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Botnet Microsoft News

Microsoft Leads Sting Operation Against Zeus Botnets 114

Posted by samzenpus
from the don't-bot-me-bro dept.
wiredmikey writes "Microsoft, in what it called its 'most complex effort to disrupt botnets to date,' and in collaboration with partners from the financial services industry, has successfully taken down operations that fuel a number of botnets that make up the notorious Zeus family of malware. In what Microsoft is calling 'Operation b71,' Microsoft and its co-plaintiffs, escorted by U.S. Marshals, seized command and control (C&C) servers in two hosting locations on March 23 in Scranton, Pennsylvania and Lombard, Illinois. The move was to seize and preserve data and evidence from the botnets for the case. In addition to seizing the C&C servers, the group took down two IP addresses behind the Zeus command and control structure, and secured 800 domains that Microsoft is now monitoring and using to help identify computers infected by Zeus."
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Microsoft Leads Sting Operation Against Zeus Botnets

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  • Congratulations (Score:5, Interesting)

    by Anonymous Coward on Monday March 26, 2012 @08:39AM (#39473475)

    It seems that Microsoft has become a good guy while Apple is rapidly becoming a goat. ... Or have I spoken too soon?

    • by epe (851815)

      sorry but the point, I think, is for microsoft not only to "sting" the servers and finding the infected computers.... what are they doing in order to prevent those computers to become infected? I think the problems should be addressed from several parts.. stinging the command and control will only relief for some time... in a few days or weeks, another virus or trojan will infect pcs again and so on... what is Microsoft doing in order to avoid PCs to be infected.

      • by OldHawk777 (19923) *

        Well it looks like microsoft (corporate) law enforcement is part of USA culture. Today, USA=CSA Corporate States of America.

        The USA government has the organic ability to provide law enforcement muscle domestically and globally.
        The CSA government has the organic ability to provide law enforcement cronyism domestically and globally.
        Together they will shape US and the world accordingly. IOW: Might makes rights

      • Relax, this isn't actually something newsworthy.

        Every month Microsoft crowns itself the obliterator of botnets for some weird reason. All stories are never heard of a few days later.
        Nothing really will change, a publicity stunt is what a publicity stunt is. And if you have to ask... You lost "just because"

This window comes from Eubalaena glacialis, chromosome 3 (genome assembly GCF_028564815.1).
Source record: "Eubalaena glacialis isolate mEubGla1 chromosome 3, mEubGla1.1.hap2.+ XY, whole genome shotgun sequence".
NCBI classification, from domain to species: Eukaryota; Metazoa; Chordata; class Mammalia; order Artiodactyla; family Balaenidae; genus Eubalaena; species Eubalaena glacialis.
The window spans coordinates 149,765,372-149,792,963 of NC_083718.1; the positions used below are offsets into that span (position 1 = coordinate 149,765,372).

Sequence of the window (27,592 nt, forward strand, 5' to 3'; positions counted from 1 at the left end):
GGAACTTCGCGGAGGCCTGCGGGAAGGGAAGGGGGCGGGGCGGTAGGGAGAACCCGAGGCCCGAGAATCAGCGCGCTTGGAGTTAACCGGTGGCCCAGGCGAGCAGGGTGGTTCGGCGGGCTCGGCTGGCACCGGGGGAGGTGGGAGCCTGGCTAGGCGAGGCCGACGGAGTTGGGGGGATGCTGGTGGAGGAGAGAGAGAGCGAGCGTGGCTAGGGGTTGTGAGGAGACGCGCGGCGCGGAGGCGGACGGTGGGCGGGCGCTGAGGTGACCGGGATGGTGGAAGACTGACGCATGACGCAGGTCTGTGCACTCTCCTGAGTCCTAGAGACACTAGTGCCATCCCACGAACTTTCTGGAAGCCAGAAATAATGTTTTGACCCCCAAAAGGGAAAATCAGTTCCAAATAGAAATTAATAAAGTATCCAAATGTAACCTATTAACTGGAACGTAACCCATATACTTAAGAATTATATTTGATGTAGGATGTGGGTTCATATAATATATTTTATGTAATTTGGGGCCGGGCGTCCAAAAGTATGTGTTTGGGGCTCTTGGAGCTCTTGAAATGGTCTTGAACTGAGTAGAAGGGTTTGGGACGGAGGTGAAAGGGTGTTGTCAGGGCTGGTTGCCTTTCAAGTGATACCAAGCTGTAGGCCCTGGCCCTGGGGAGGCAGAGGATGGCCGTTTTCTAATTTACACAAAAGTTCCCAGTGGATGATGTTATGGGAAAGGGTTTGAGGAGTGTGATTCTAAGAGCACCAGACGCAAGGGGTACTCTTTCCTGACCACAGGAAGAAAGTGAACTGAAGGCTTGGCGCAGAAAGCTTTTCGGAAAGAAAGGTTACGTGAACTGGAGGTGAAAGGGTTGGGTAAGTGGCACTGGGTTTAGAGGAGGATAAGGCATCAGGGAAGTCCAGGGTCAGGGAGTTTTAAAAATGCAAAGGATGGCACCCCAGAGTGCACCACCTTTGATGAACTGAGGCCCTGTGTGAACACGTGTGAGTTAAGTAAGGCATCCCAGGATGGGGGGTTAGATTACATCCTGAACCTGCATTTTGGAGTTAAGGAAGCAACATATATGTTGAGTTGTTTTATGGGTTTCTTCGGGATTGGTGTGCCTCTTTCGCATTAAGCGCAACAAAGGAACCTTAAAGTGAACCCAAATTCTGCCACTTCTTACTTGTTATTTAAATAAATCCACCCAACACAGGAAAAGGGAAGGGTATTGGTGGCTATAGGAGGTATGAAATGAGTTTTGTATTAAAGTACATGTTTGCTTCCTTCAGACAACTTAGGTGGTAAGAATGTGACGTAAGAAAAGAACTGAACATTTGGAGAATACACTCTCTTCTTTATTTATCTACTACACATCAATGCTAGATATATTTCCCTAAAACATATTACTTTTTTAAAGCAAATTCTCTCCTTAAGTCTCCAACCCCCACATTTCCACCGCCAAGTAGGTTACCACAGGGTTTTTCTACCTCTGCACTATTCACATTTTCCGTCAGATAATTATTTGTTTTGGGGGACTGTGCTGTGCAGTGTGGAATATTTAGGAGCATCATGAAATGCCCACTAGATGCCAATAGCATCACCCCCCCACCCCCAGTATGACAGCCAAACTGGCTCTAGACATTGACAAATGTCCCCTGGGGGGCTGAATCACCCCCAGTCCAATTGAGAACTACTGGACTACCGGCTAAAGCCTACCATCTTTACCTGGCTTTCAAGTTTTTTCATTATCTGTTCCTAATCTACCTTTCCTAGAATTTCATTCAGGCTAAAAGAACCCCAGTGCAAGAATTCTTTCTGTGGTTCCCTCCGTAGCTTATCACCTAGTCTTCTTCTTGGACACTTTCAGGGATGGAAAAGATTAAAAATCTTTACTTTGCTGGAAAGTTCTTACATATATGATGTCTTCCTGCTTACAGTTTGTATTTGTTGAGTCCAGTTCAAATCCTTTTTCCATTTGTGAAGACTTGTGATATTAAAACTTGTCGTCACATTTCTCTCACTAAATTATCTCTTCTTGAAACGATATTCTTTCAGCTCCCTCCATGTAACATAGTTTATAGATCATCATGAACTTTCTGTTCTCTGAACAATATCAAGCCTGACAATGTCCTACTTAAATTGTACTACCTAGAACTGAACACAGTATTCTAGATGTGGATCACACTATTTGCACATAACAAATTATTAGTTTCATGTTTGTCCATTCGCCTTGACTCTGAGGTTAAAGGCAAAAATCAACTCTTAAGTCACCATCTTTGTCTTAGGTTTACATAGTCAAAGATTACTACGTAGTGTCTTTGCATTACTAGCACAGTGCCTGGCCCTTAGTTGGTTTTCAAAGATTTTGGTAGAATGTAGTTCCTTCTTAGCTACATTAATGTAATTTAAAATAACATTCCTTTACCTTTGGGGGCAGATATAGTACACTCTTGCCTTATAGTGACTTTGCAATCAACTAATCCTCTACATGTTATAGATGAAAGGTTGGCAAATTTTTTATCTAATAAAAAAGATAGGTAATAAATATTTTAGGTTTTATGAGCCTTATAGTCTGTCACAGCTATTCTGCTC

• by WrongSizeGlass (838941) on Monday March 26, 2012 @10:28AM (#39474759)

      It seems that Microsoft has become a good guy while Apple is rapidly becoming a goat. ... Or have I spoken too soon?

      Microsoft didn't just do this to be a "good guy". Microsoft's been able to take this step by arguing that the botnet operators have been violating its trademarks and damaging its reputation [tgdaily.com].

    • by Pope (17780)

      It seems that Microsoft has become a good guy while Apple is rapidly becoming a goat. ... Or have I spoken too soon?

      Let me know when thousands of machines running OS X are being used as C&C servers for botnets. Talk about false equivalency.

      • by nemasu (1766860)
        Well, there are a lot of Apple fanatics that probably would pass as bots. Does that count?
  • by Chrisq (894406) on Monday March 26, 2012 @08:46AM (#39473547)
    As a linux fanboi it sticks in my throat but well done Microsoft.
    • Re: (Score:2, Insightful)

      by Anonymous Coward
      I could've written your post myself. I'm no M$ fan, but kudos to them on this one. Now cue the usual Slashdot mob, who'll defend the bot herders, bash Windows security (NO operating system is secure when run a by a person hell-bent & determined to fuck up his own computer) all corporations, and the United States in general...
      • by Ihmhi (1206036)

        It's about as good as PR as any. They coded an OS with more holes than a termite-infested house, lied about making a brand-spanking new one from scratch (Vista), and loads of other fuckups that generally make Windows a security nightmare. So this kinda stuff makes them look tough on Internets crime, when really the best way to solve it would be to make their OS, browser, etc. a hell of a lot safer.